What’s the first thing you do when you need some extra storage space? If you’re like most people, you empty the Windows Recycle Bin, which can be done by right-clicking on its icon and selecting the Empty Recycle Bin option. But what if you later need to recover files from Recycle Bin after empty? In this article, we explain why it’s possible to restore emptied Recycle Bin, and we provide step-by-step instructions on how to do it.
Is Recycle Bin Recovery Possible?
Yes, it’s possible to restore emptied Recycle Bin, but not without a few special tricks. You see, the Recycle Bin is essentially a temporary storage area for deleted files. Instead of being immediately removed from your computer, deleted files are first moved to the Recycle Bin, where they sit and wait to be either automatically or manually removed. Of course, you can delete files immediately using the Shift + Delete key combination, but most users are not even aware that the Shift + Delete key combination exists.
When you finally empty the Recycle Bin in Windows 11, Windows 10, Windows 8, Windows 7, and older, the storage space that was occupied by the files gets marked as available, which means that other applications can use it to store data. However, until some application uses the freed storage space, the original files are still there intact, which is why it’s possible to recover files from Recycle Bin after empty.
Generally, it’s best to close all non-essential applications and focus exclusively on Recycle Bin recovery. In the next section of this article, we introduce the most reliable way on how to recover deleted files from the Recycle Bin after empty and provide step-by-step instructions on how to do it.
How to Recover Deleted Files from the Recycle Bin After Empty
There are several ways how to recover deleted files from the Recycle Bin, each with its own advantages and disadvantages. Some require you to have backups of the deleted files, while others are so cumbersome that even professional data recovery specialists dislike using them. The one method that is guaranteed to deliver excellent results and can be recommended even to complete beginners is Disk Drill.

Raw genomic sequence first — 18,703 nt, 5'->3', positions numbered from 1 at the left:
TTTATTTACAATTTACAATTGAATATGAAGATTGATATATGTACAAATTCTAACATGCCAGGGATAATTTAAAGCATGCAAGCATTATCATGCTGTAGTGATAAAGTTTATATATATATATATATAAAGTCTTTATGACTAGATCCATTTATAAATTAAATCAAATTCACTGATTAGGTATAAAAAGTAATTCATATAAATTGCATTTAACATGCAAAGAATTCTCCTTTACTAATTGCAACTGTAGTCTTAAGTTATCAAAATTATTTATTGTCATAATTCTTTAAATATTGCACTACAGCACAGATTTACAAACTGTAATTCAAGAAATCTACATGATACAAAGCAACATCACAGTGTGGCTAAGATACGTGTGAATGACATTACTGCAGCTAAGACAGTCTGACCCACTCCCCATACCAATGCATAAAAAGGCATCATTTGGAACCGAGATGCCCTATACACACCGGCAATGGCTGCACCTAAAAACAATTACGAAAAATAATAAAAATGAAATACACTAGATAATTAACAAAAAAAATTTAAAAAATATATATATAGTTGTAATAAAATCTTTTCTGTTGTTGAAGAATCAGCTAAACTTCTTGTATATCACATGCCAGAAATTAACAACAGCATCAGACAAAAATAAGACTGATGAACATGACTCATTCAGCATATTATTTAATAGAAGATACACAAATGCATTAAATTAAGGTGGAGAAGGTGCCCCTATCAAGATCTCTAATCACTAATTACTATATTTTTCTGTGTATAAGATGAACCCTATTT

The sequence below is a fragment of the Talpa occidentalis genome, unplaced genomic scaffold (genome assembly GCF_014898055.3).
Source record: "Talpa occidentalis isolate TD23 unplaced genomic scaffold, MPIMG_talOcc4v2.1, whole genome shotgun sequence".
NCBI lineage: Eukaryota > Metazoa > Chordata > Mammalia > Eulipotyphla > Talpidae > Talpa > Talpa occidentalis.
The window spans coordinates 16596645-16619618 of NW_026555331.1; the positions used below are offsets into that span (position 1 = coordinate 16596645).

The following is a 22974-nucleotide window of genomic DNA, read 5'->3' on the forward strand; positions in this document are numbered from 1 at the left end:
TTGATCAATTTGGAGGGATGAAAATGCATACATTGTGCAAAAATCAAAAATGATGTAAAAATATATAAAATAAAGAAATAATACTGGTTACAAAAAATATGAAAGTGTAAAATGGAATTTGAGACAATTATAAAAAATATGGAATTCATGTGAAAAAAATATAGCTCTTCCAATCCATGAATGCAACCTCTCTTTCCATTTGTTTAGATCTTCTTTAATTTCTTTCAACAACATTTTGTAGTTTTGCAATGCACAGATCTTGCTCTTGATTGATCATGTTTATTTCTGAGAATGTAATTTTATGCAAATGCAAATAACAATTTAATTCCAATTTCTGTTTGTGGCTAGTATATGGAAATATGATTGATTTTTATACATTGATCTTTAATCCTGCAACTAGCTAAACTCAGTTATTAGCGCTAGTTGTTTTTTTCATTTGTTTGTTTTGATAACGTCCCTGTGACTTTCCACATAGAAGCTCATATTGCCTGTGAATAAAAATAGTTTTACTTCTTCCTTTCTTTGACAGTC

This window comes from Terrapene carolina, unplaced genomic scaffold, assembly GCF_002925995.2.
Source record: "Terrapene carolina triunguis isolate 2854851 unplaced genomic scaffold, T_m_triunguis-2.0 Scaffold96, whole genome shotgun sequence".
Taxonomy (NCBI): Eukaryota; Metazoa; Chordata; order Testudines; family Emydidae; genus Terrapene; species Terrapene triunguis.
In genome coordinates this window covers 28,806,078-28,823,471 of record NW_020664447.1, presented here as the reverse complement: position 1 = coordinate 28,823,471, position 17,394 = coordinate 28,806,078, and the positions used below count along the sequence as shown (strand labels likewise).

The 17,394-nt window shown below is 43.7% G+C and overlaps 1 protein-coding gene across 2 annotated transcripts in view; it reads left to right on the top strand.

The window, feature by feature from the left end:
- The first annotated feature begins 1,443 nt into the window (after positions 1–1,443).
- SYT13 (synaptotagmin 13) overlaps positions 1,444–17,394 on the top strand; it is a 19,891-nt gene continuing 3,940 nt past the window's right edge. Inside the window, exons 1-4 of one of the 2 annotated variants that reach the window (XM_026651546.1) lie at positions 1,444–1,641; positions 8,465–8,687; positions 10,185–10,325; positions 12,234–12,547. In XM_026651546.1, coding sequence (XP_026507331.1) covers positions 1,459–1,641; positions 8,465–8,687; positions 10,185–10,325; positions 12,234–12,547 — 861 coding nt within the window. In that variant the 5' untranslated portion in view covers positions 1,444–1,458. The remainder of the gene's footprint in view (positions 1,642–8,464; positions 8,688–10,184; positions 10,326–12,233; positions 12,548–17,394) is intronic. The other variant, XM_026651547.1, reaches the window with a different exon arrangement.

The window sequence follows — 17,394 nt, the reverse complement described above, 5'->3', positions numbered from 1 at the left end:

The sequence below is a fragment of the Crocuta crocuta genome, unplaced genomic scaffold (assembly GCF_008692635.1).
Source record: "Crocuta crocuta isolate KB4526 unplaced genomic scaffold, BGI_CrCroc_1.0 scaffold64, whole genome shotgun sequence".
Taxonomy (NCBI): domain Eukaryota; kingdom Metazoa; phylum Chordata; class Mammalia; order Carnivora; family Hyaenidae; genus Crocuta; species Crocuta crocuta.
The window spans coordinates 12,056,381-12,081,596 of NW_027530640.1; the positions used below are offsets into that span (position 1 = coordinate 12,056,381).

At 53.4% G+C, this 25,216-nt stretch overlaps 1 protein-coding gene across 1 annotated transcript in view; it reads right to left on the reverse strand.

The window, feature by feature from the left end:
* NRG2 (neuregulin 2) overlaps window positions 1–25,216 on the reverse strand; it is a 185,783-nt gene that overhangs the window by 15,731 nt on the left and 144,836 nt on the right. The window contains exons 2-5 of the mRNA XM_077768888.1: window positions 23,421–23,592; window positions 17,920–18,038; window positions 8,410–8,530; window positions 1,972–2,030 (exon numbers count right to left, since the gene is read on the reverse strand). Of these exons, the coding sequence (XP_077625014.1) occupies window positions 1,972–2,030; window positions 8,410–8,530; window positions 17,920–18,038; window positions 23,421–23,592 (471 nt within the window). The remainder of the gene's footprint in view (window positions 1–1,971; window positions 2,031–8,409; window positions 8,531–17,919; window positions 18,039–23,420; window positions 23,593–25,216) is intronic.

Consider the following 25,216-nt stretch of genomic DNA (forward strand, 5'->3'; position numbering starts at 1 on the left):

Disk Drill for Windows is available in three versions: Free, Pro & Enterprise. You can recover up to 500 MB of data for free using all recovery methods and enjoy such extra features as Recovery Vault and disk backup.
The Pro version is aimed at those who want unlimited personal recovery, and it costs only $89, which is nothing compared with the price of most professional data recovery services. Finally, the Enterprise version is for unlimited commercial recovery, and it includes all Pro features plus priority support.
Step 1: Download Disk Drill and install it on your PC.
Download the Free version of Disk Drill from its website and install it just like you would any other Windows application. All modern versions of Windows are supported, and there’s also a separate version of Disk Drill available for computers running macOS.
Step 2: Launch Disk Drill and select a disk that contains the Recycle Bin.
Next, you need to launch Disk Drill and tell it to analyze the storage device where the files were located before you deleted them by clicking on the Search for lost data button next to it. In most cases, the system drive, which is the drive that contains the operating system and all related system files, is marked with the letter C, while other storage devices are marked with letters D, E, F, G, and so on.
Step 3: Select files to restore from Recycle Bin.
Depending on the size of your storage device, it may take Disk Drill a few minutes to finish scanning. Once it’s done, you will be presented with a list of deleted files. Using the filters on the left, you can narrow down the scan results so that you have an easier time marking the files you want to recover. Then click on the Recover button.
Step 4: Specify the recovery directory.
Disk Drill allows you to choose where you want to restore the deleted files, and it’s highly advisable to select a recovery directory that’s not on the same storage device as the files you want to recover.
Step 5: Begin the recovery process.
With your files selected and the recovery directory specified, you can begin the recovery process. The actual recovery shouldn’t take more than a few moments to complete.
Methods to Retrieve Emptied Recycle Bin Files without Software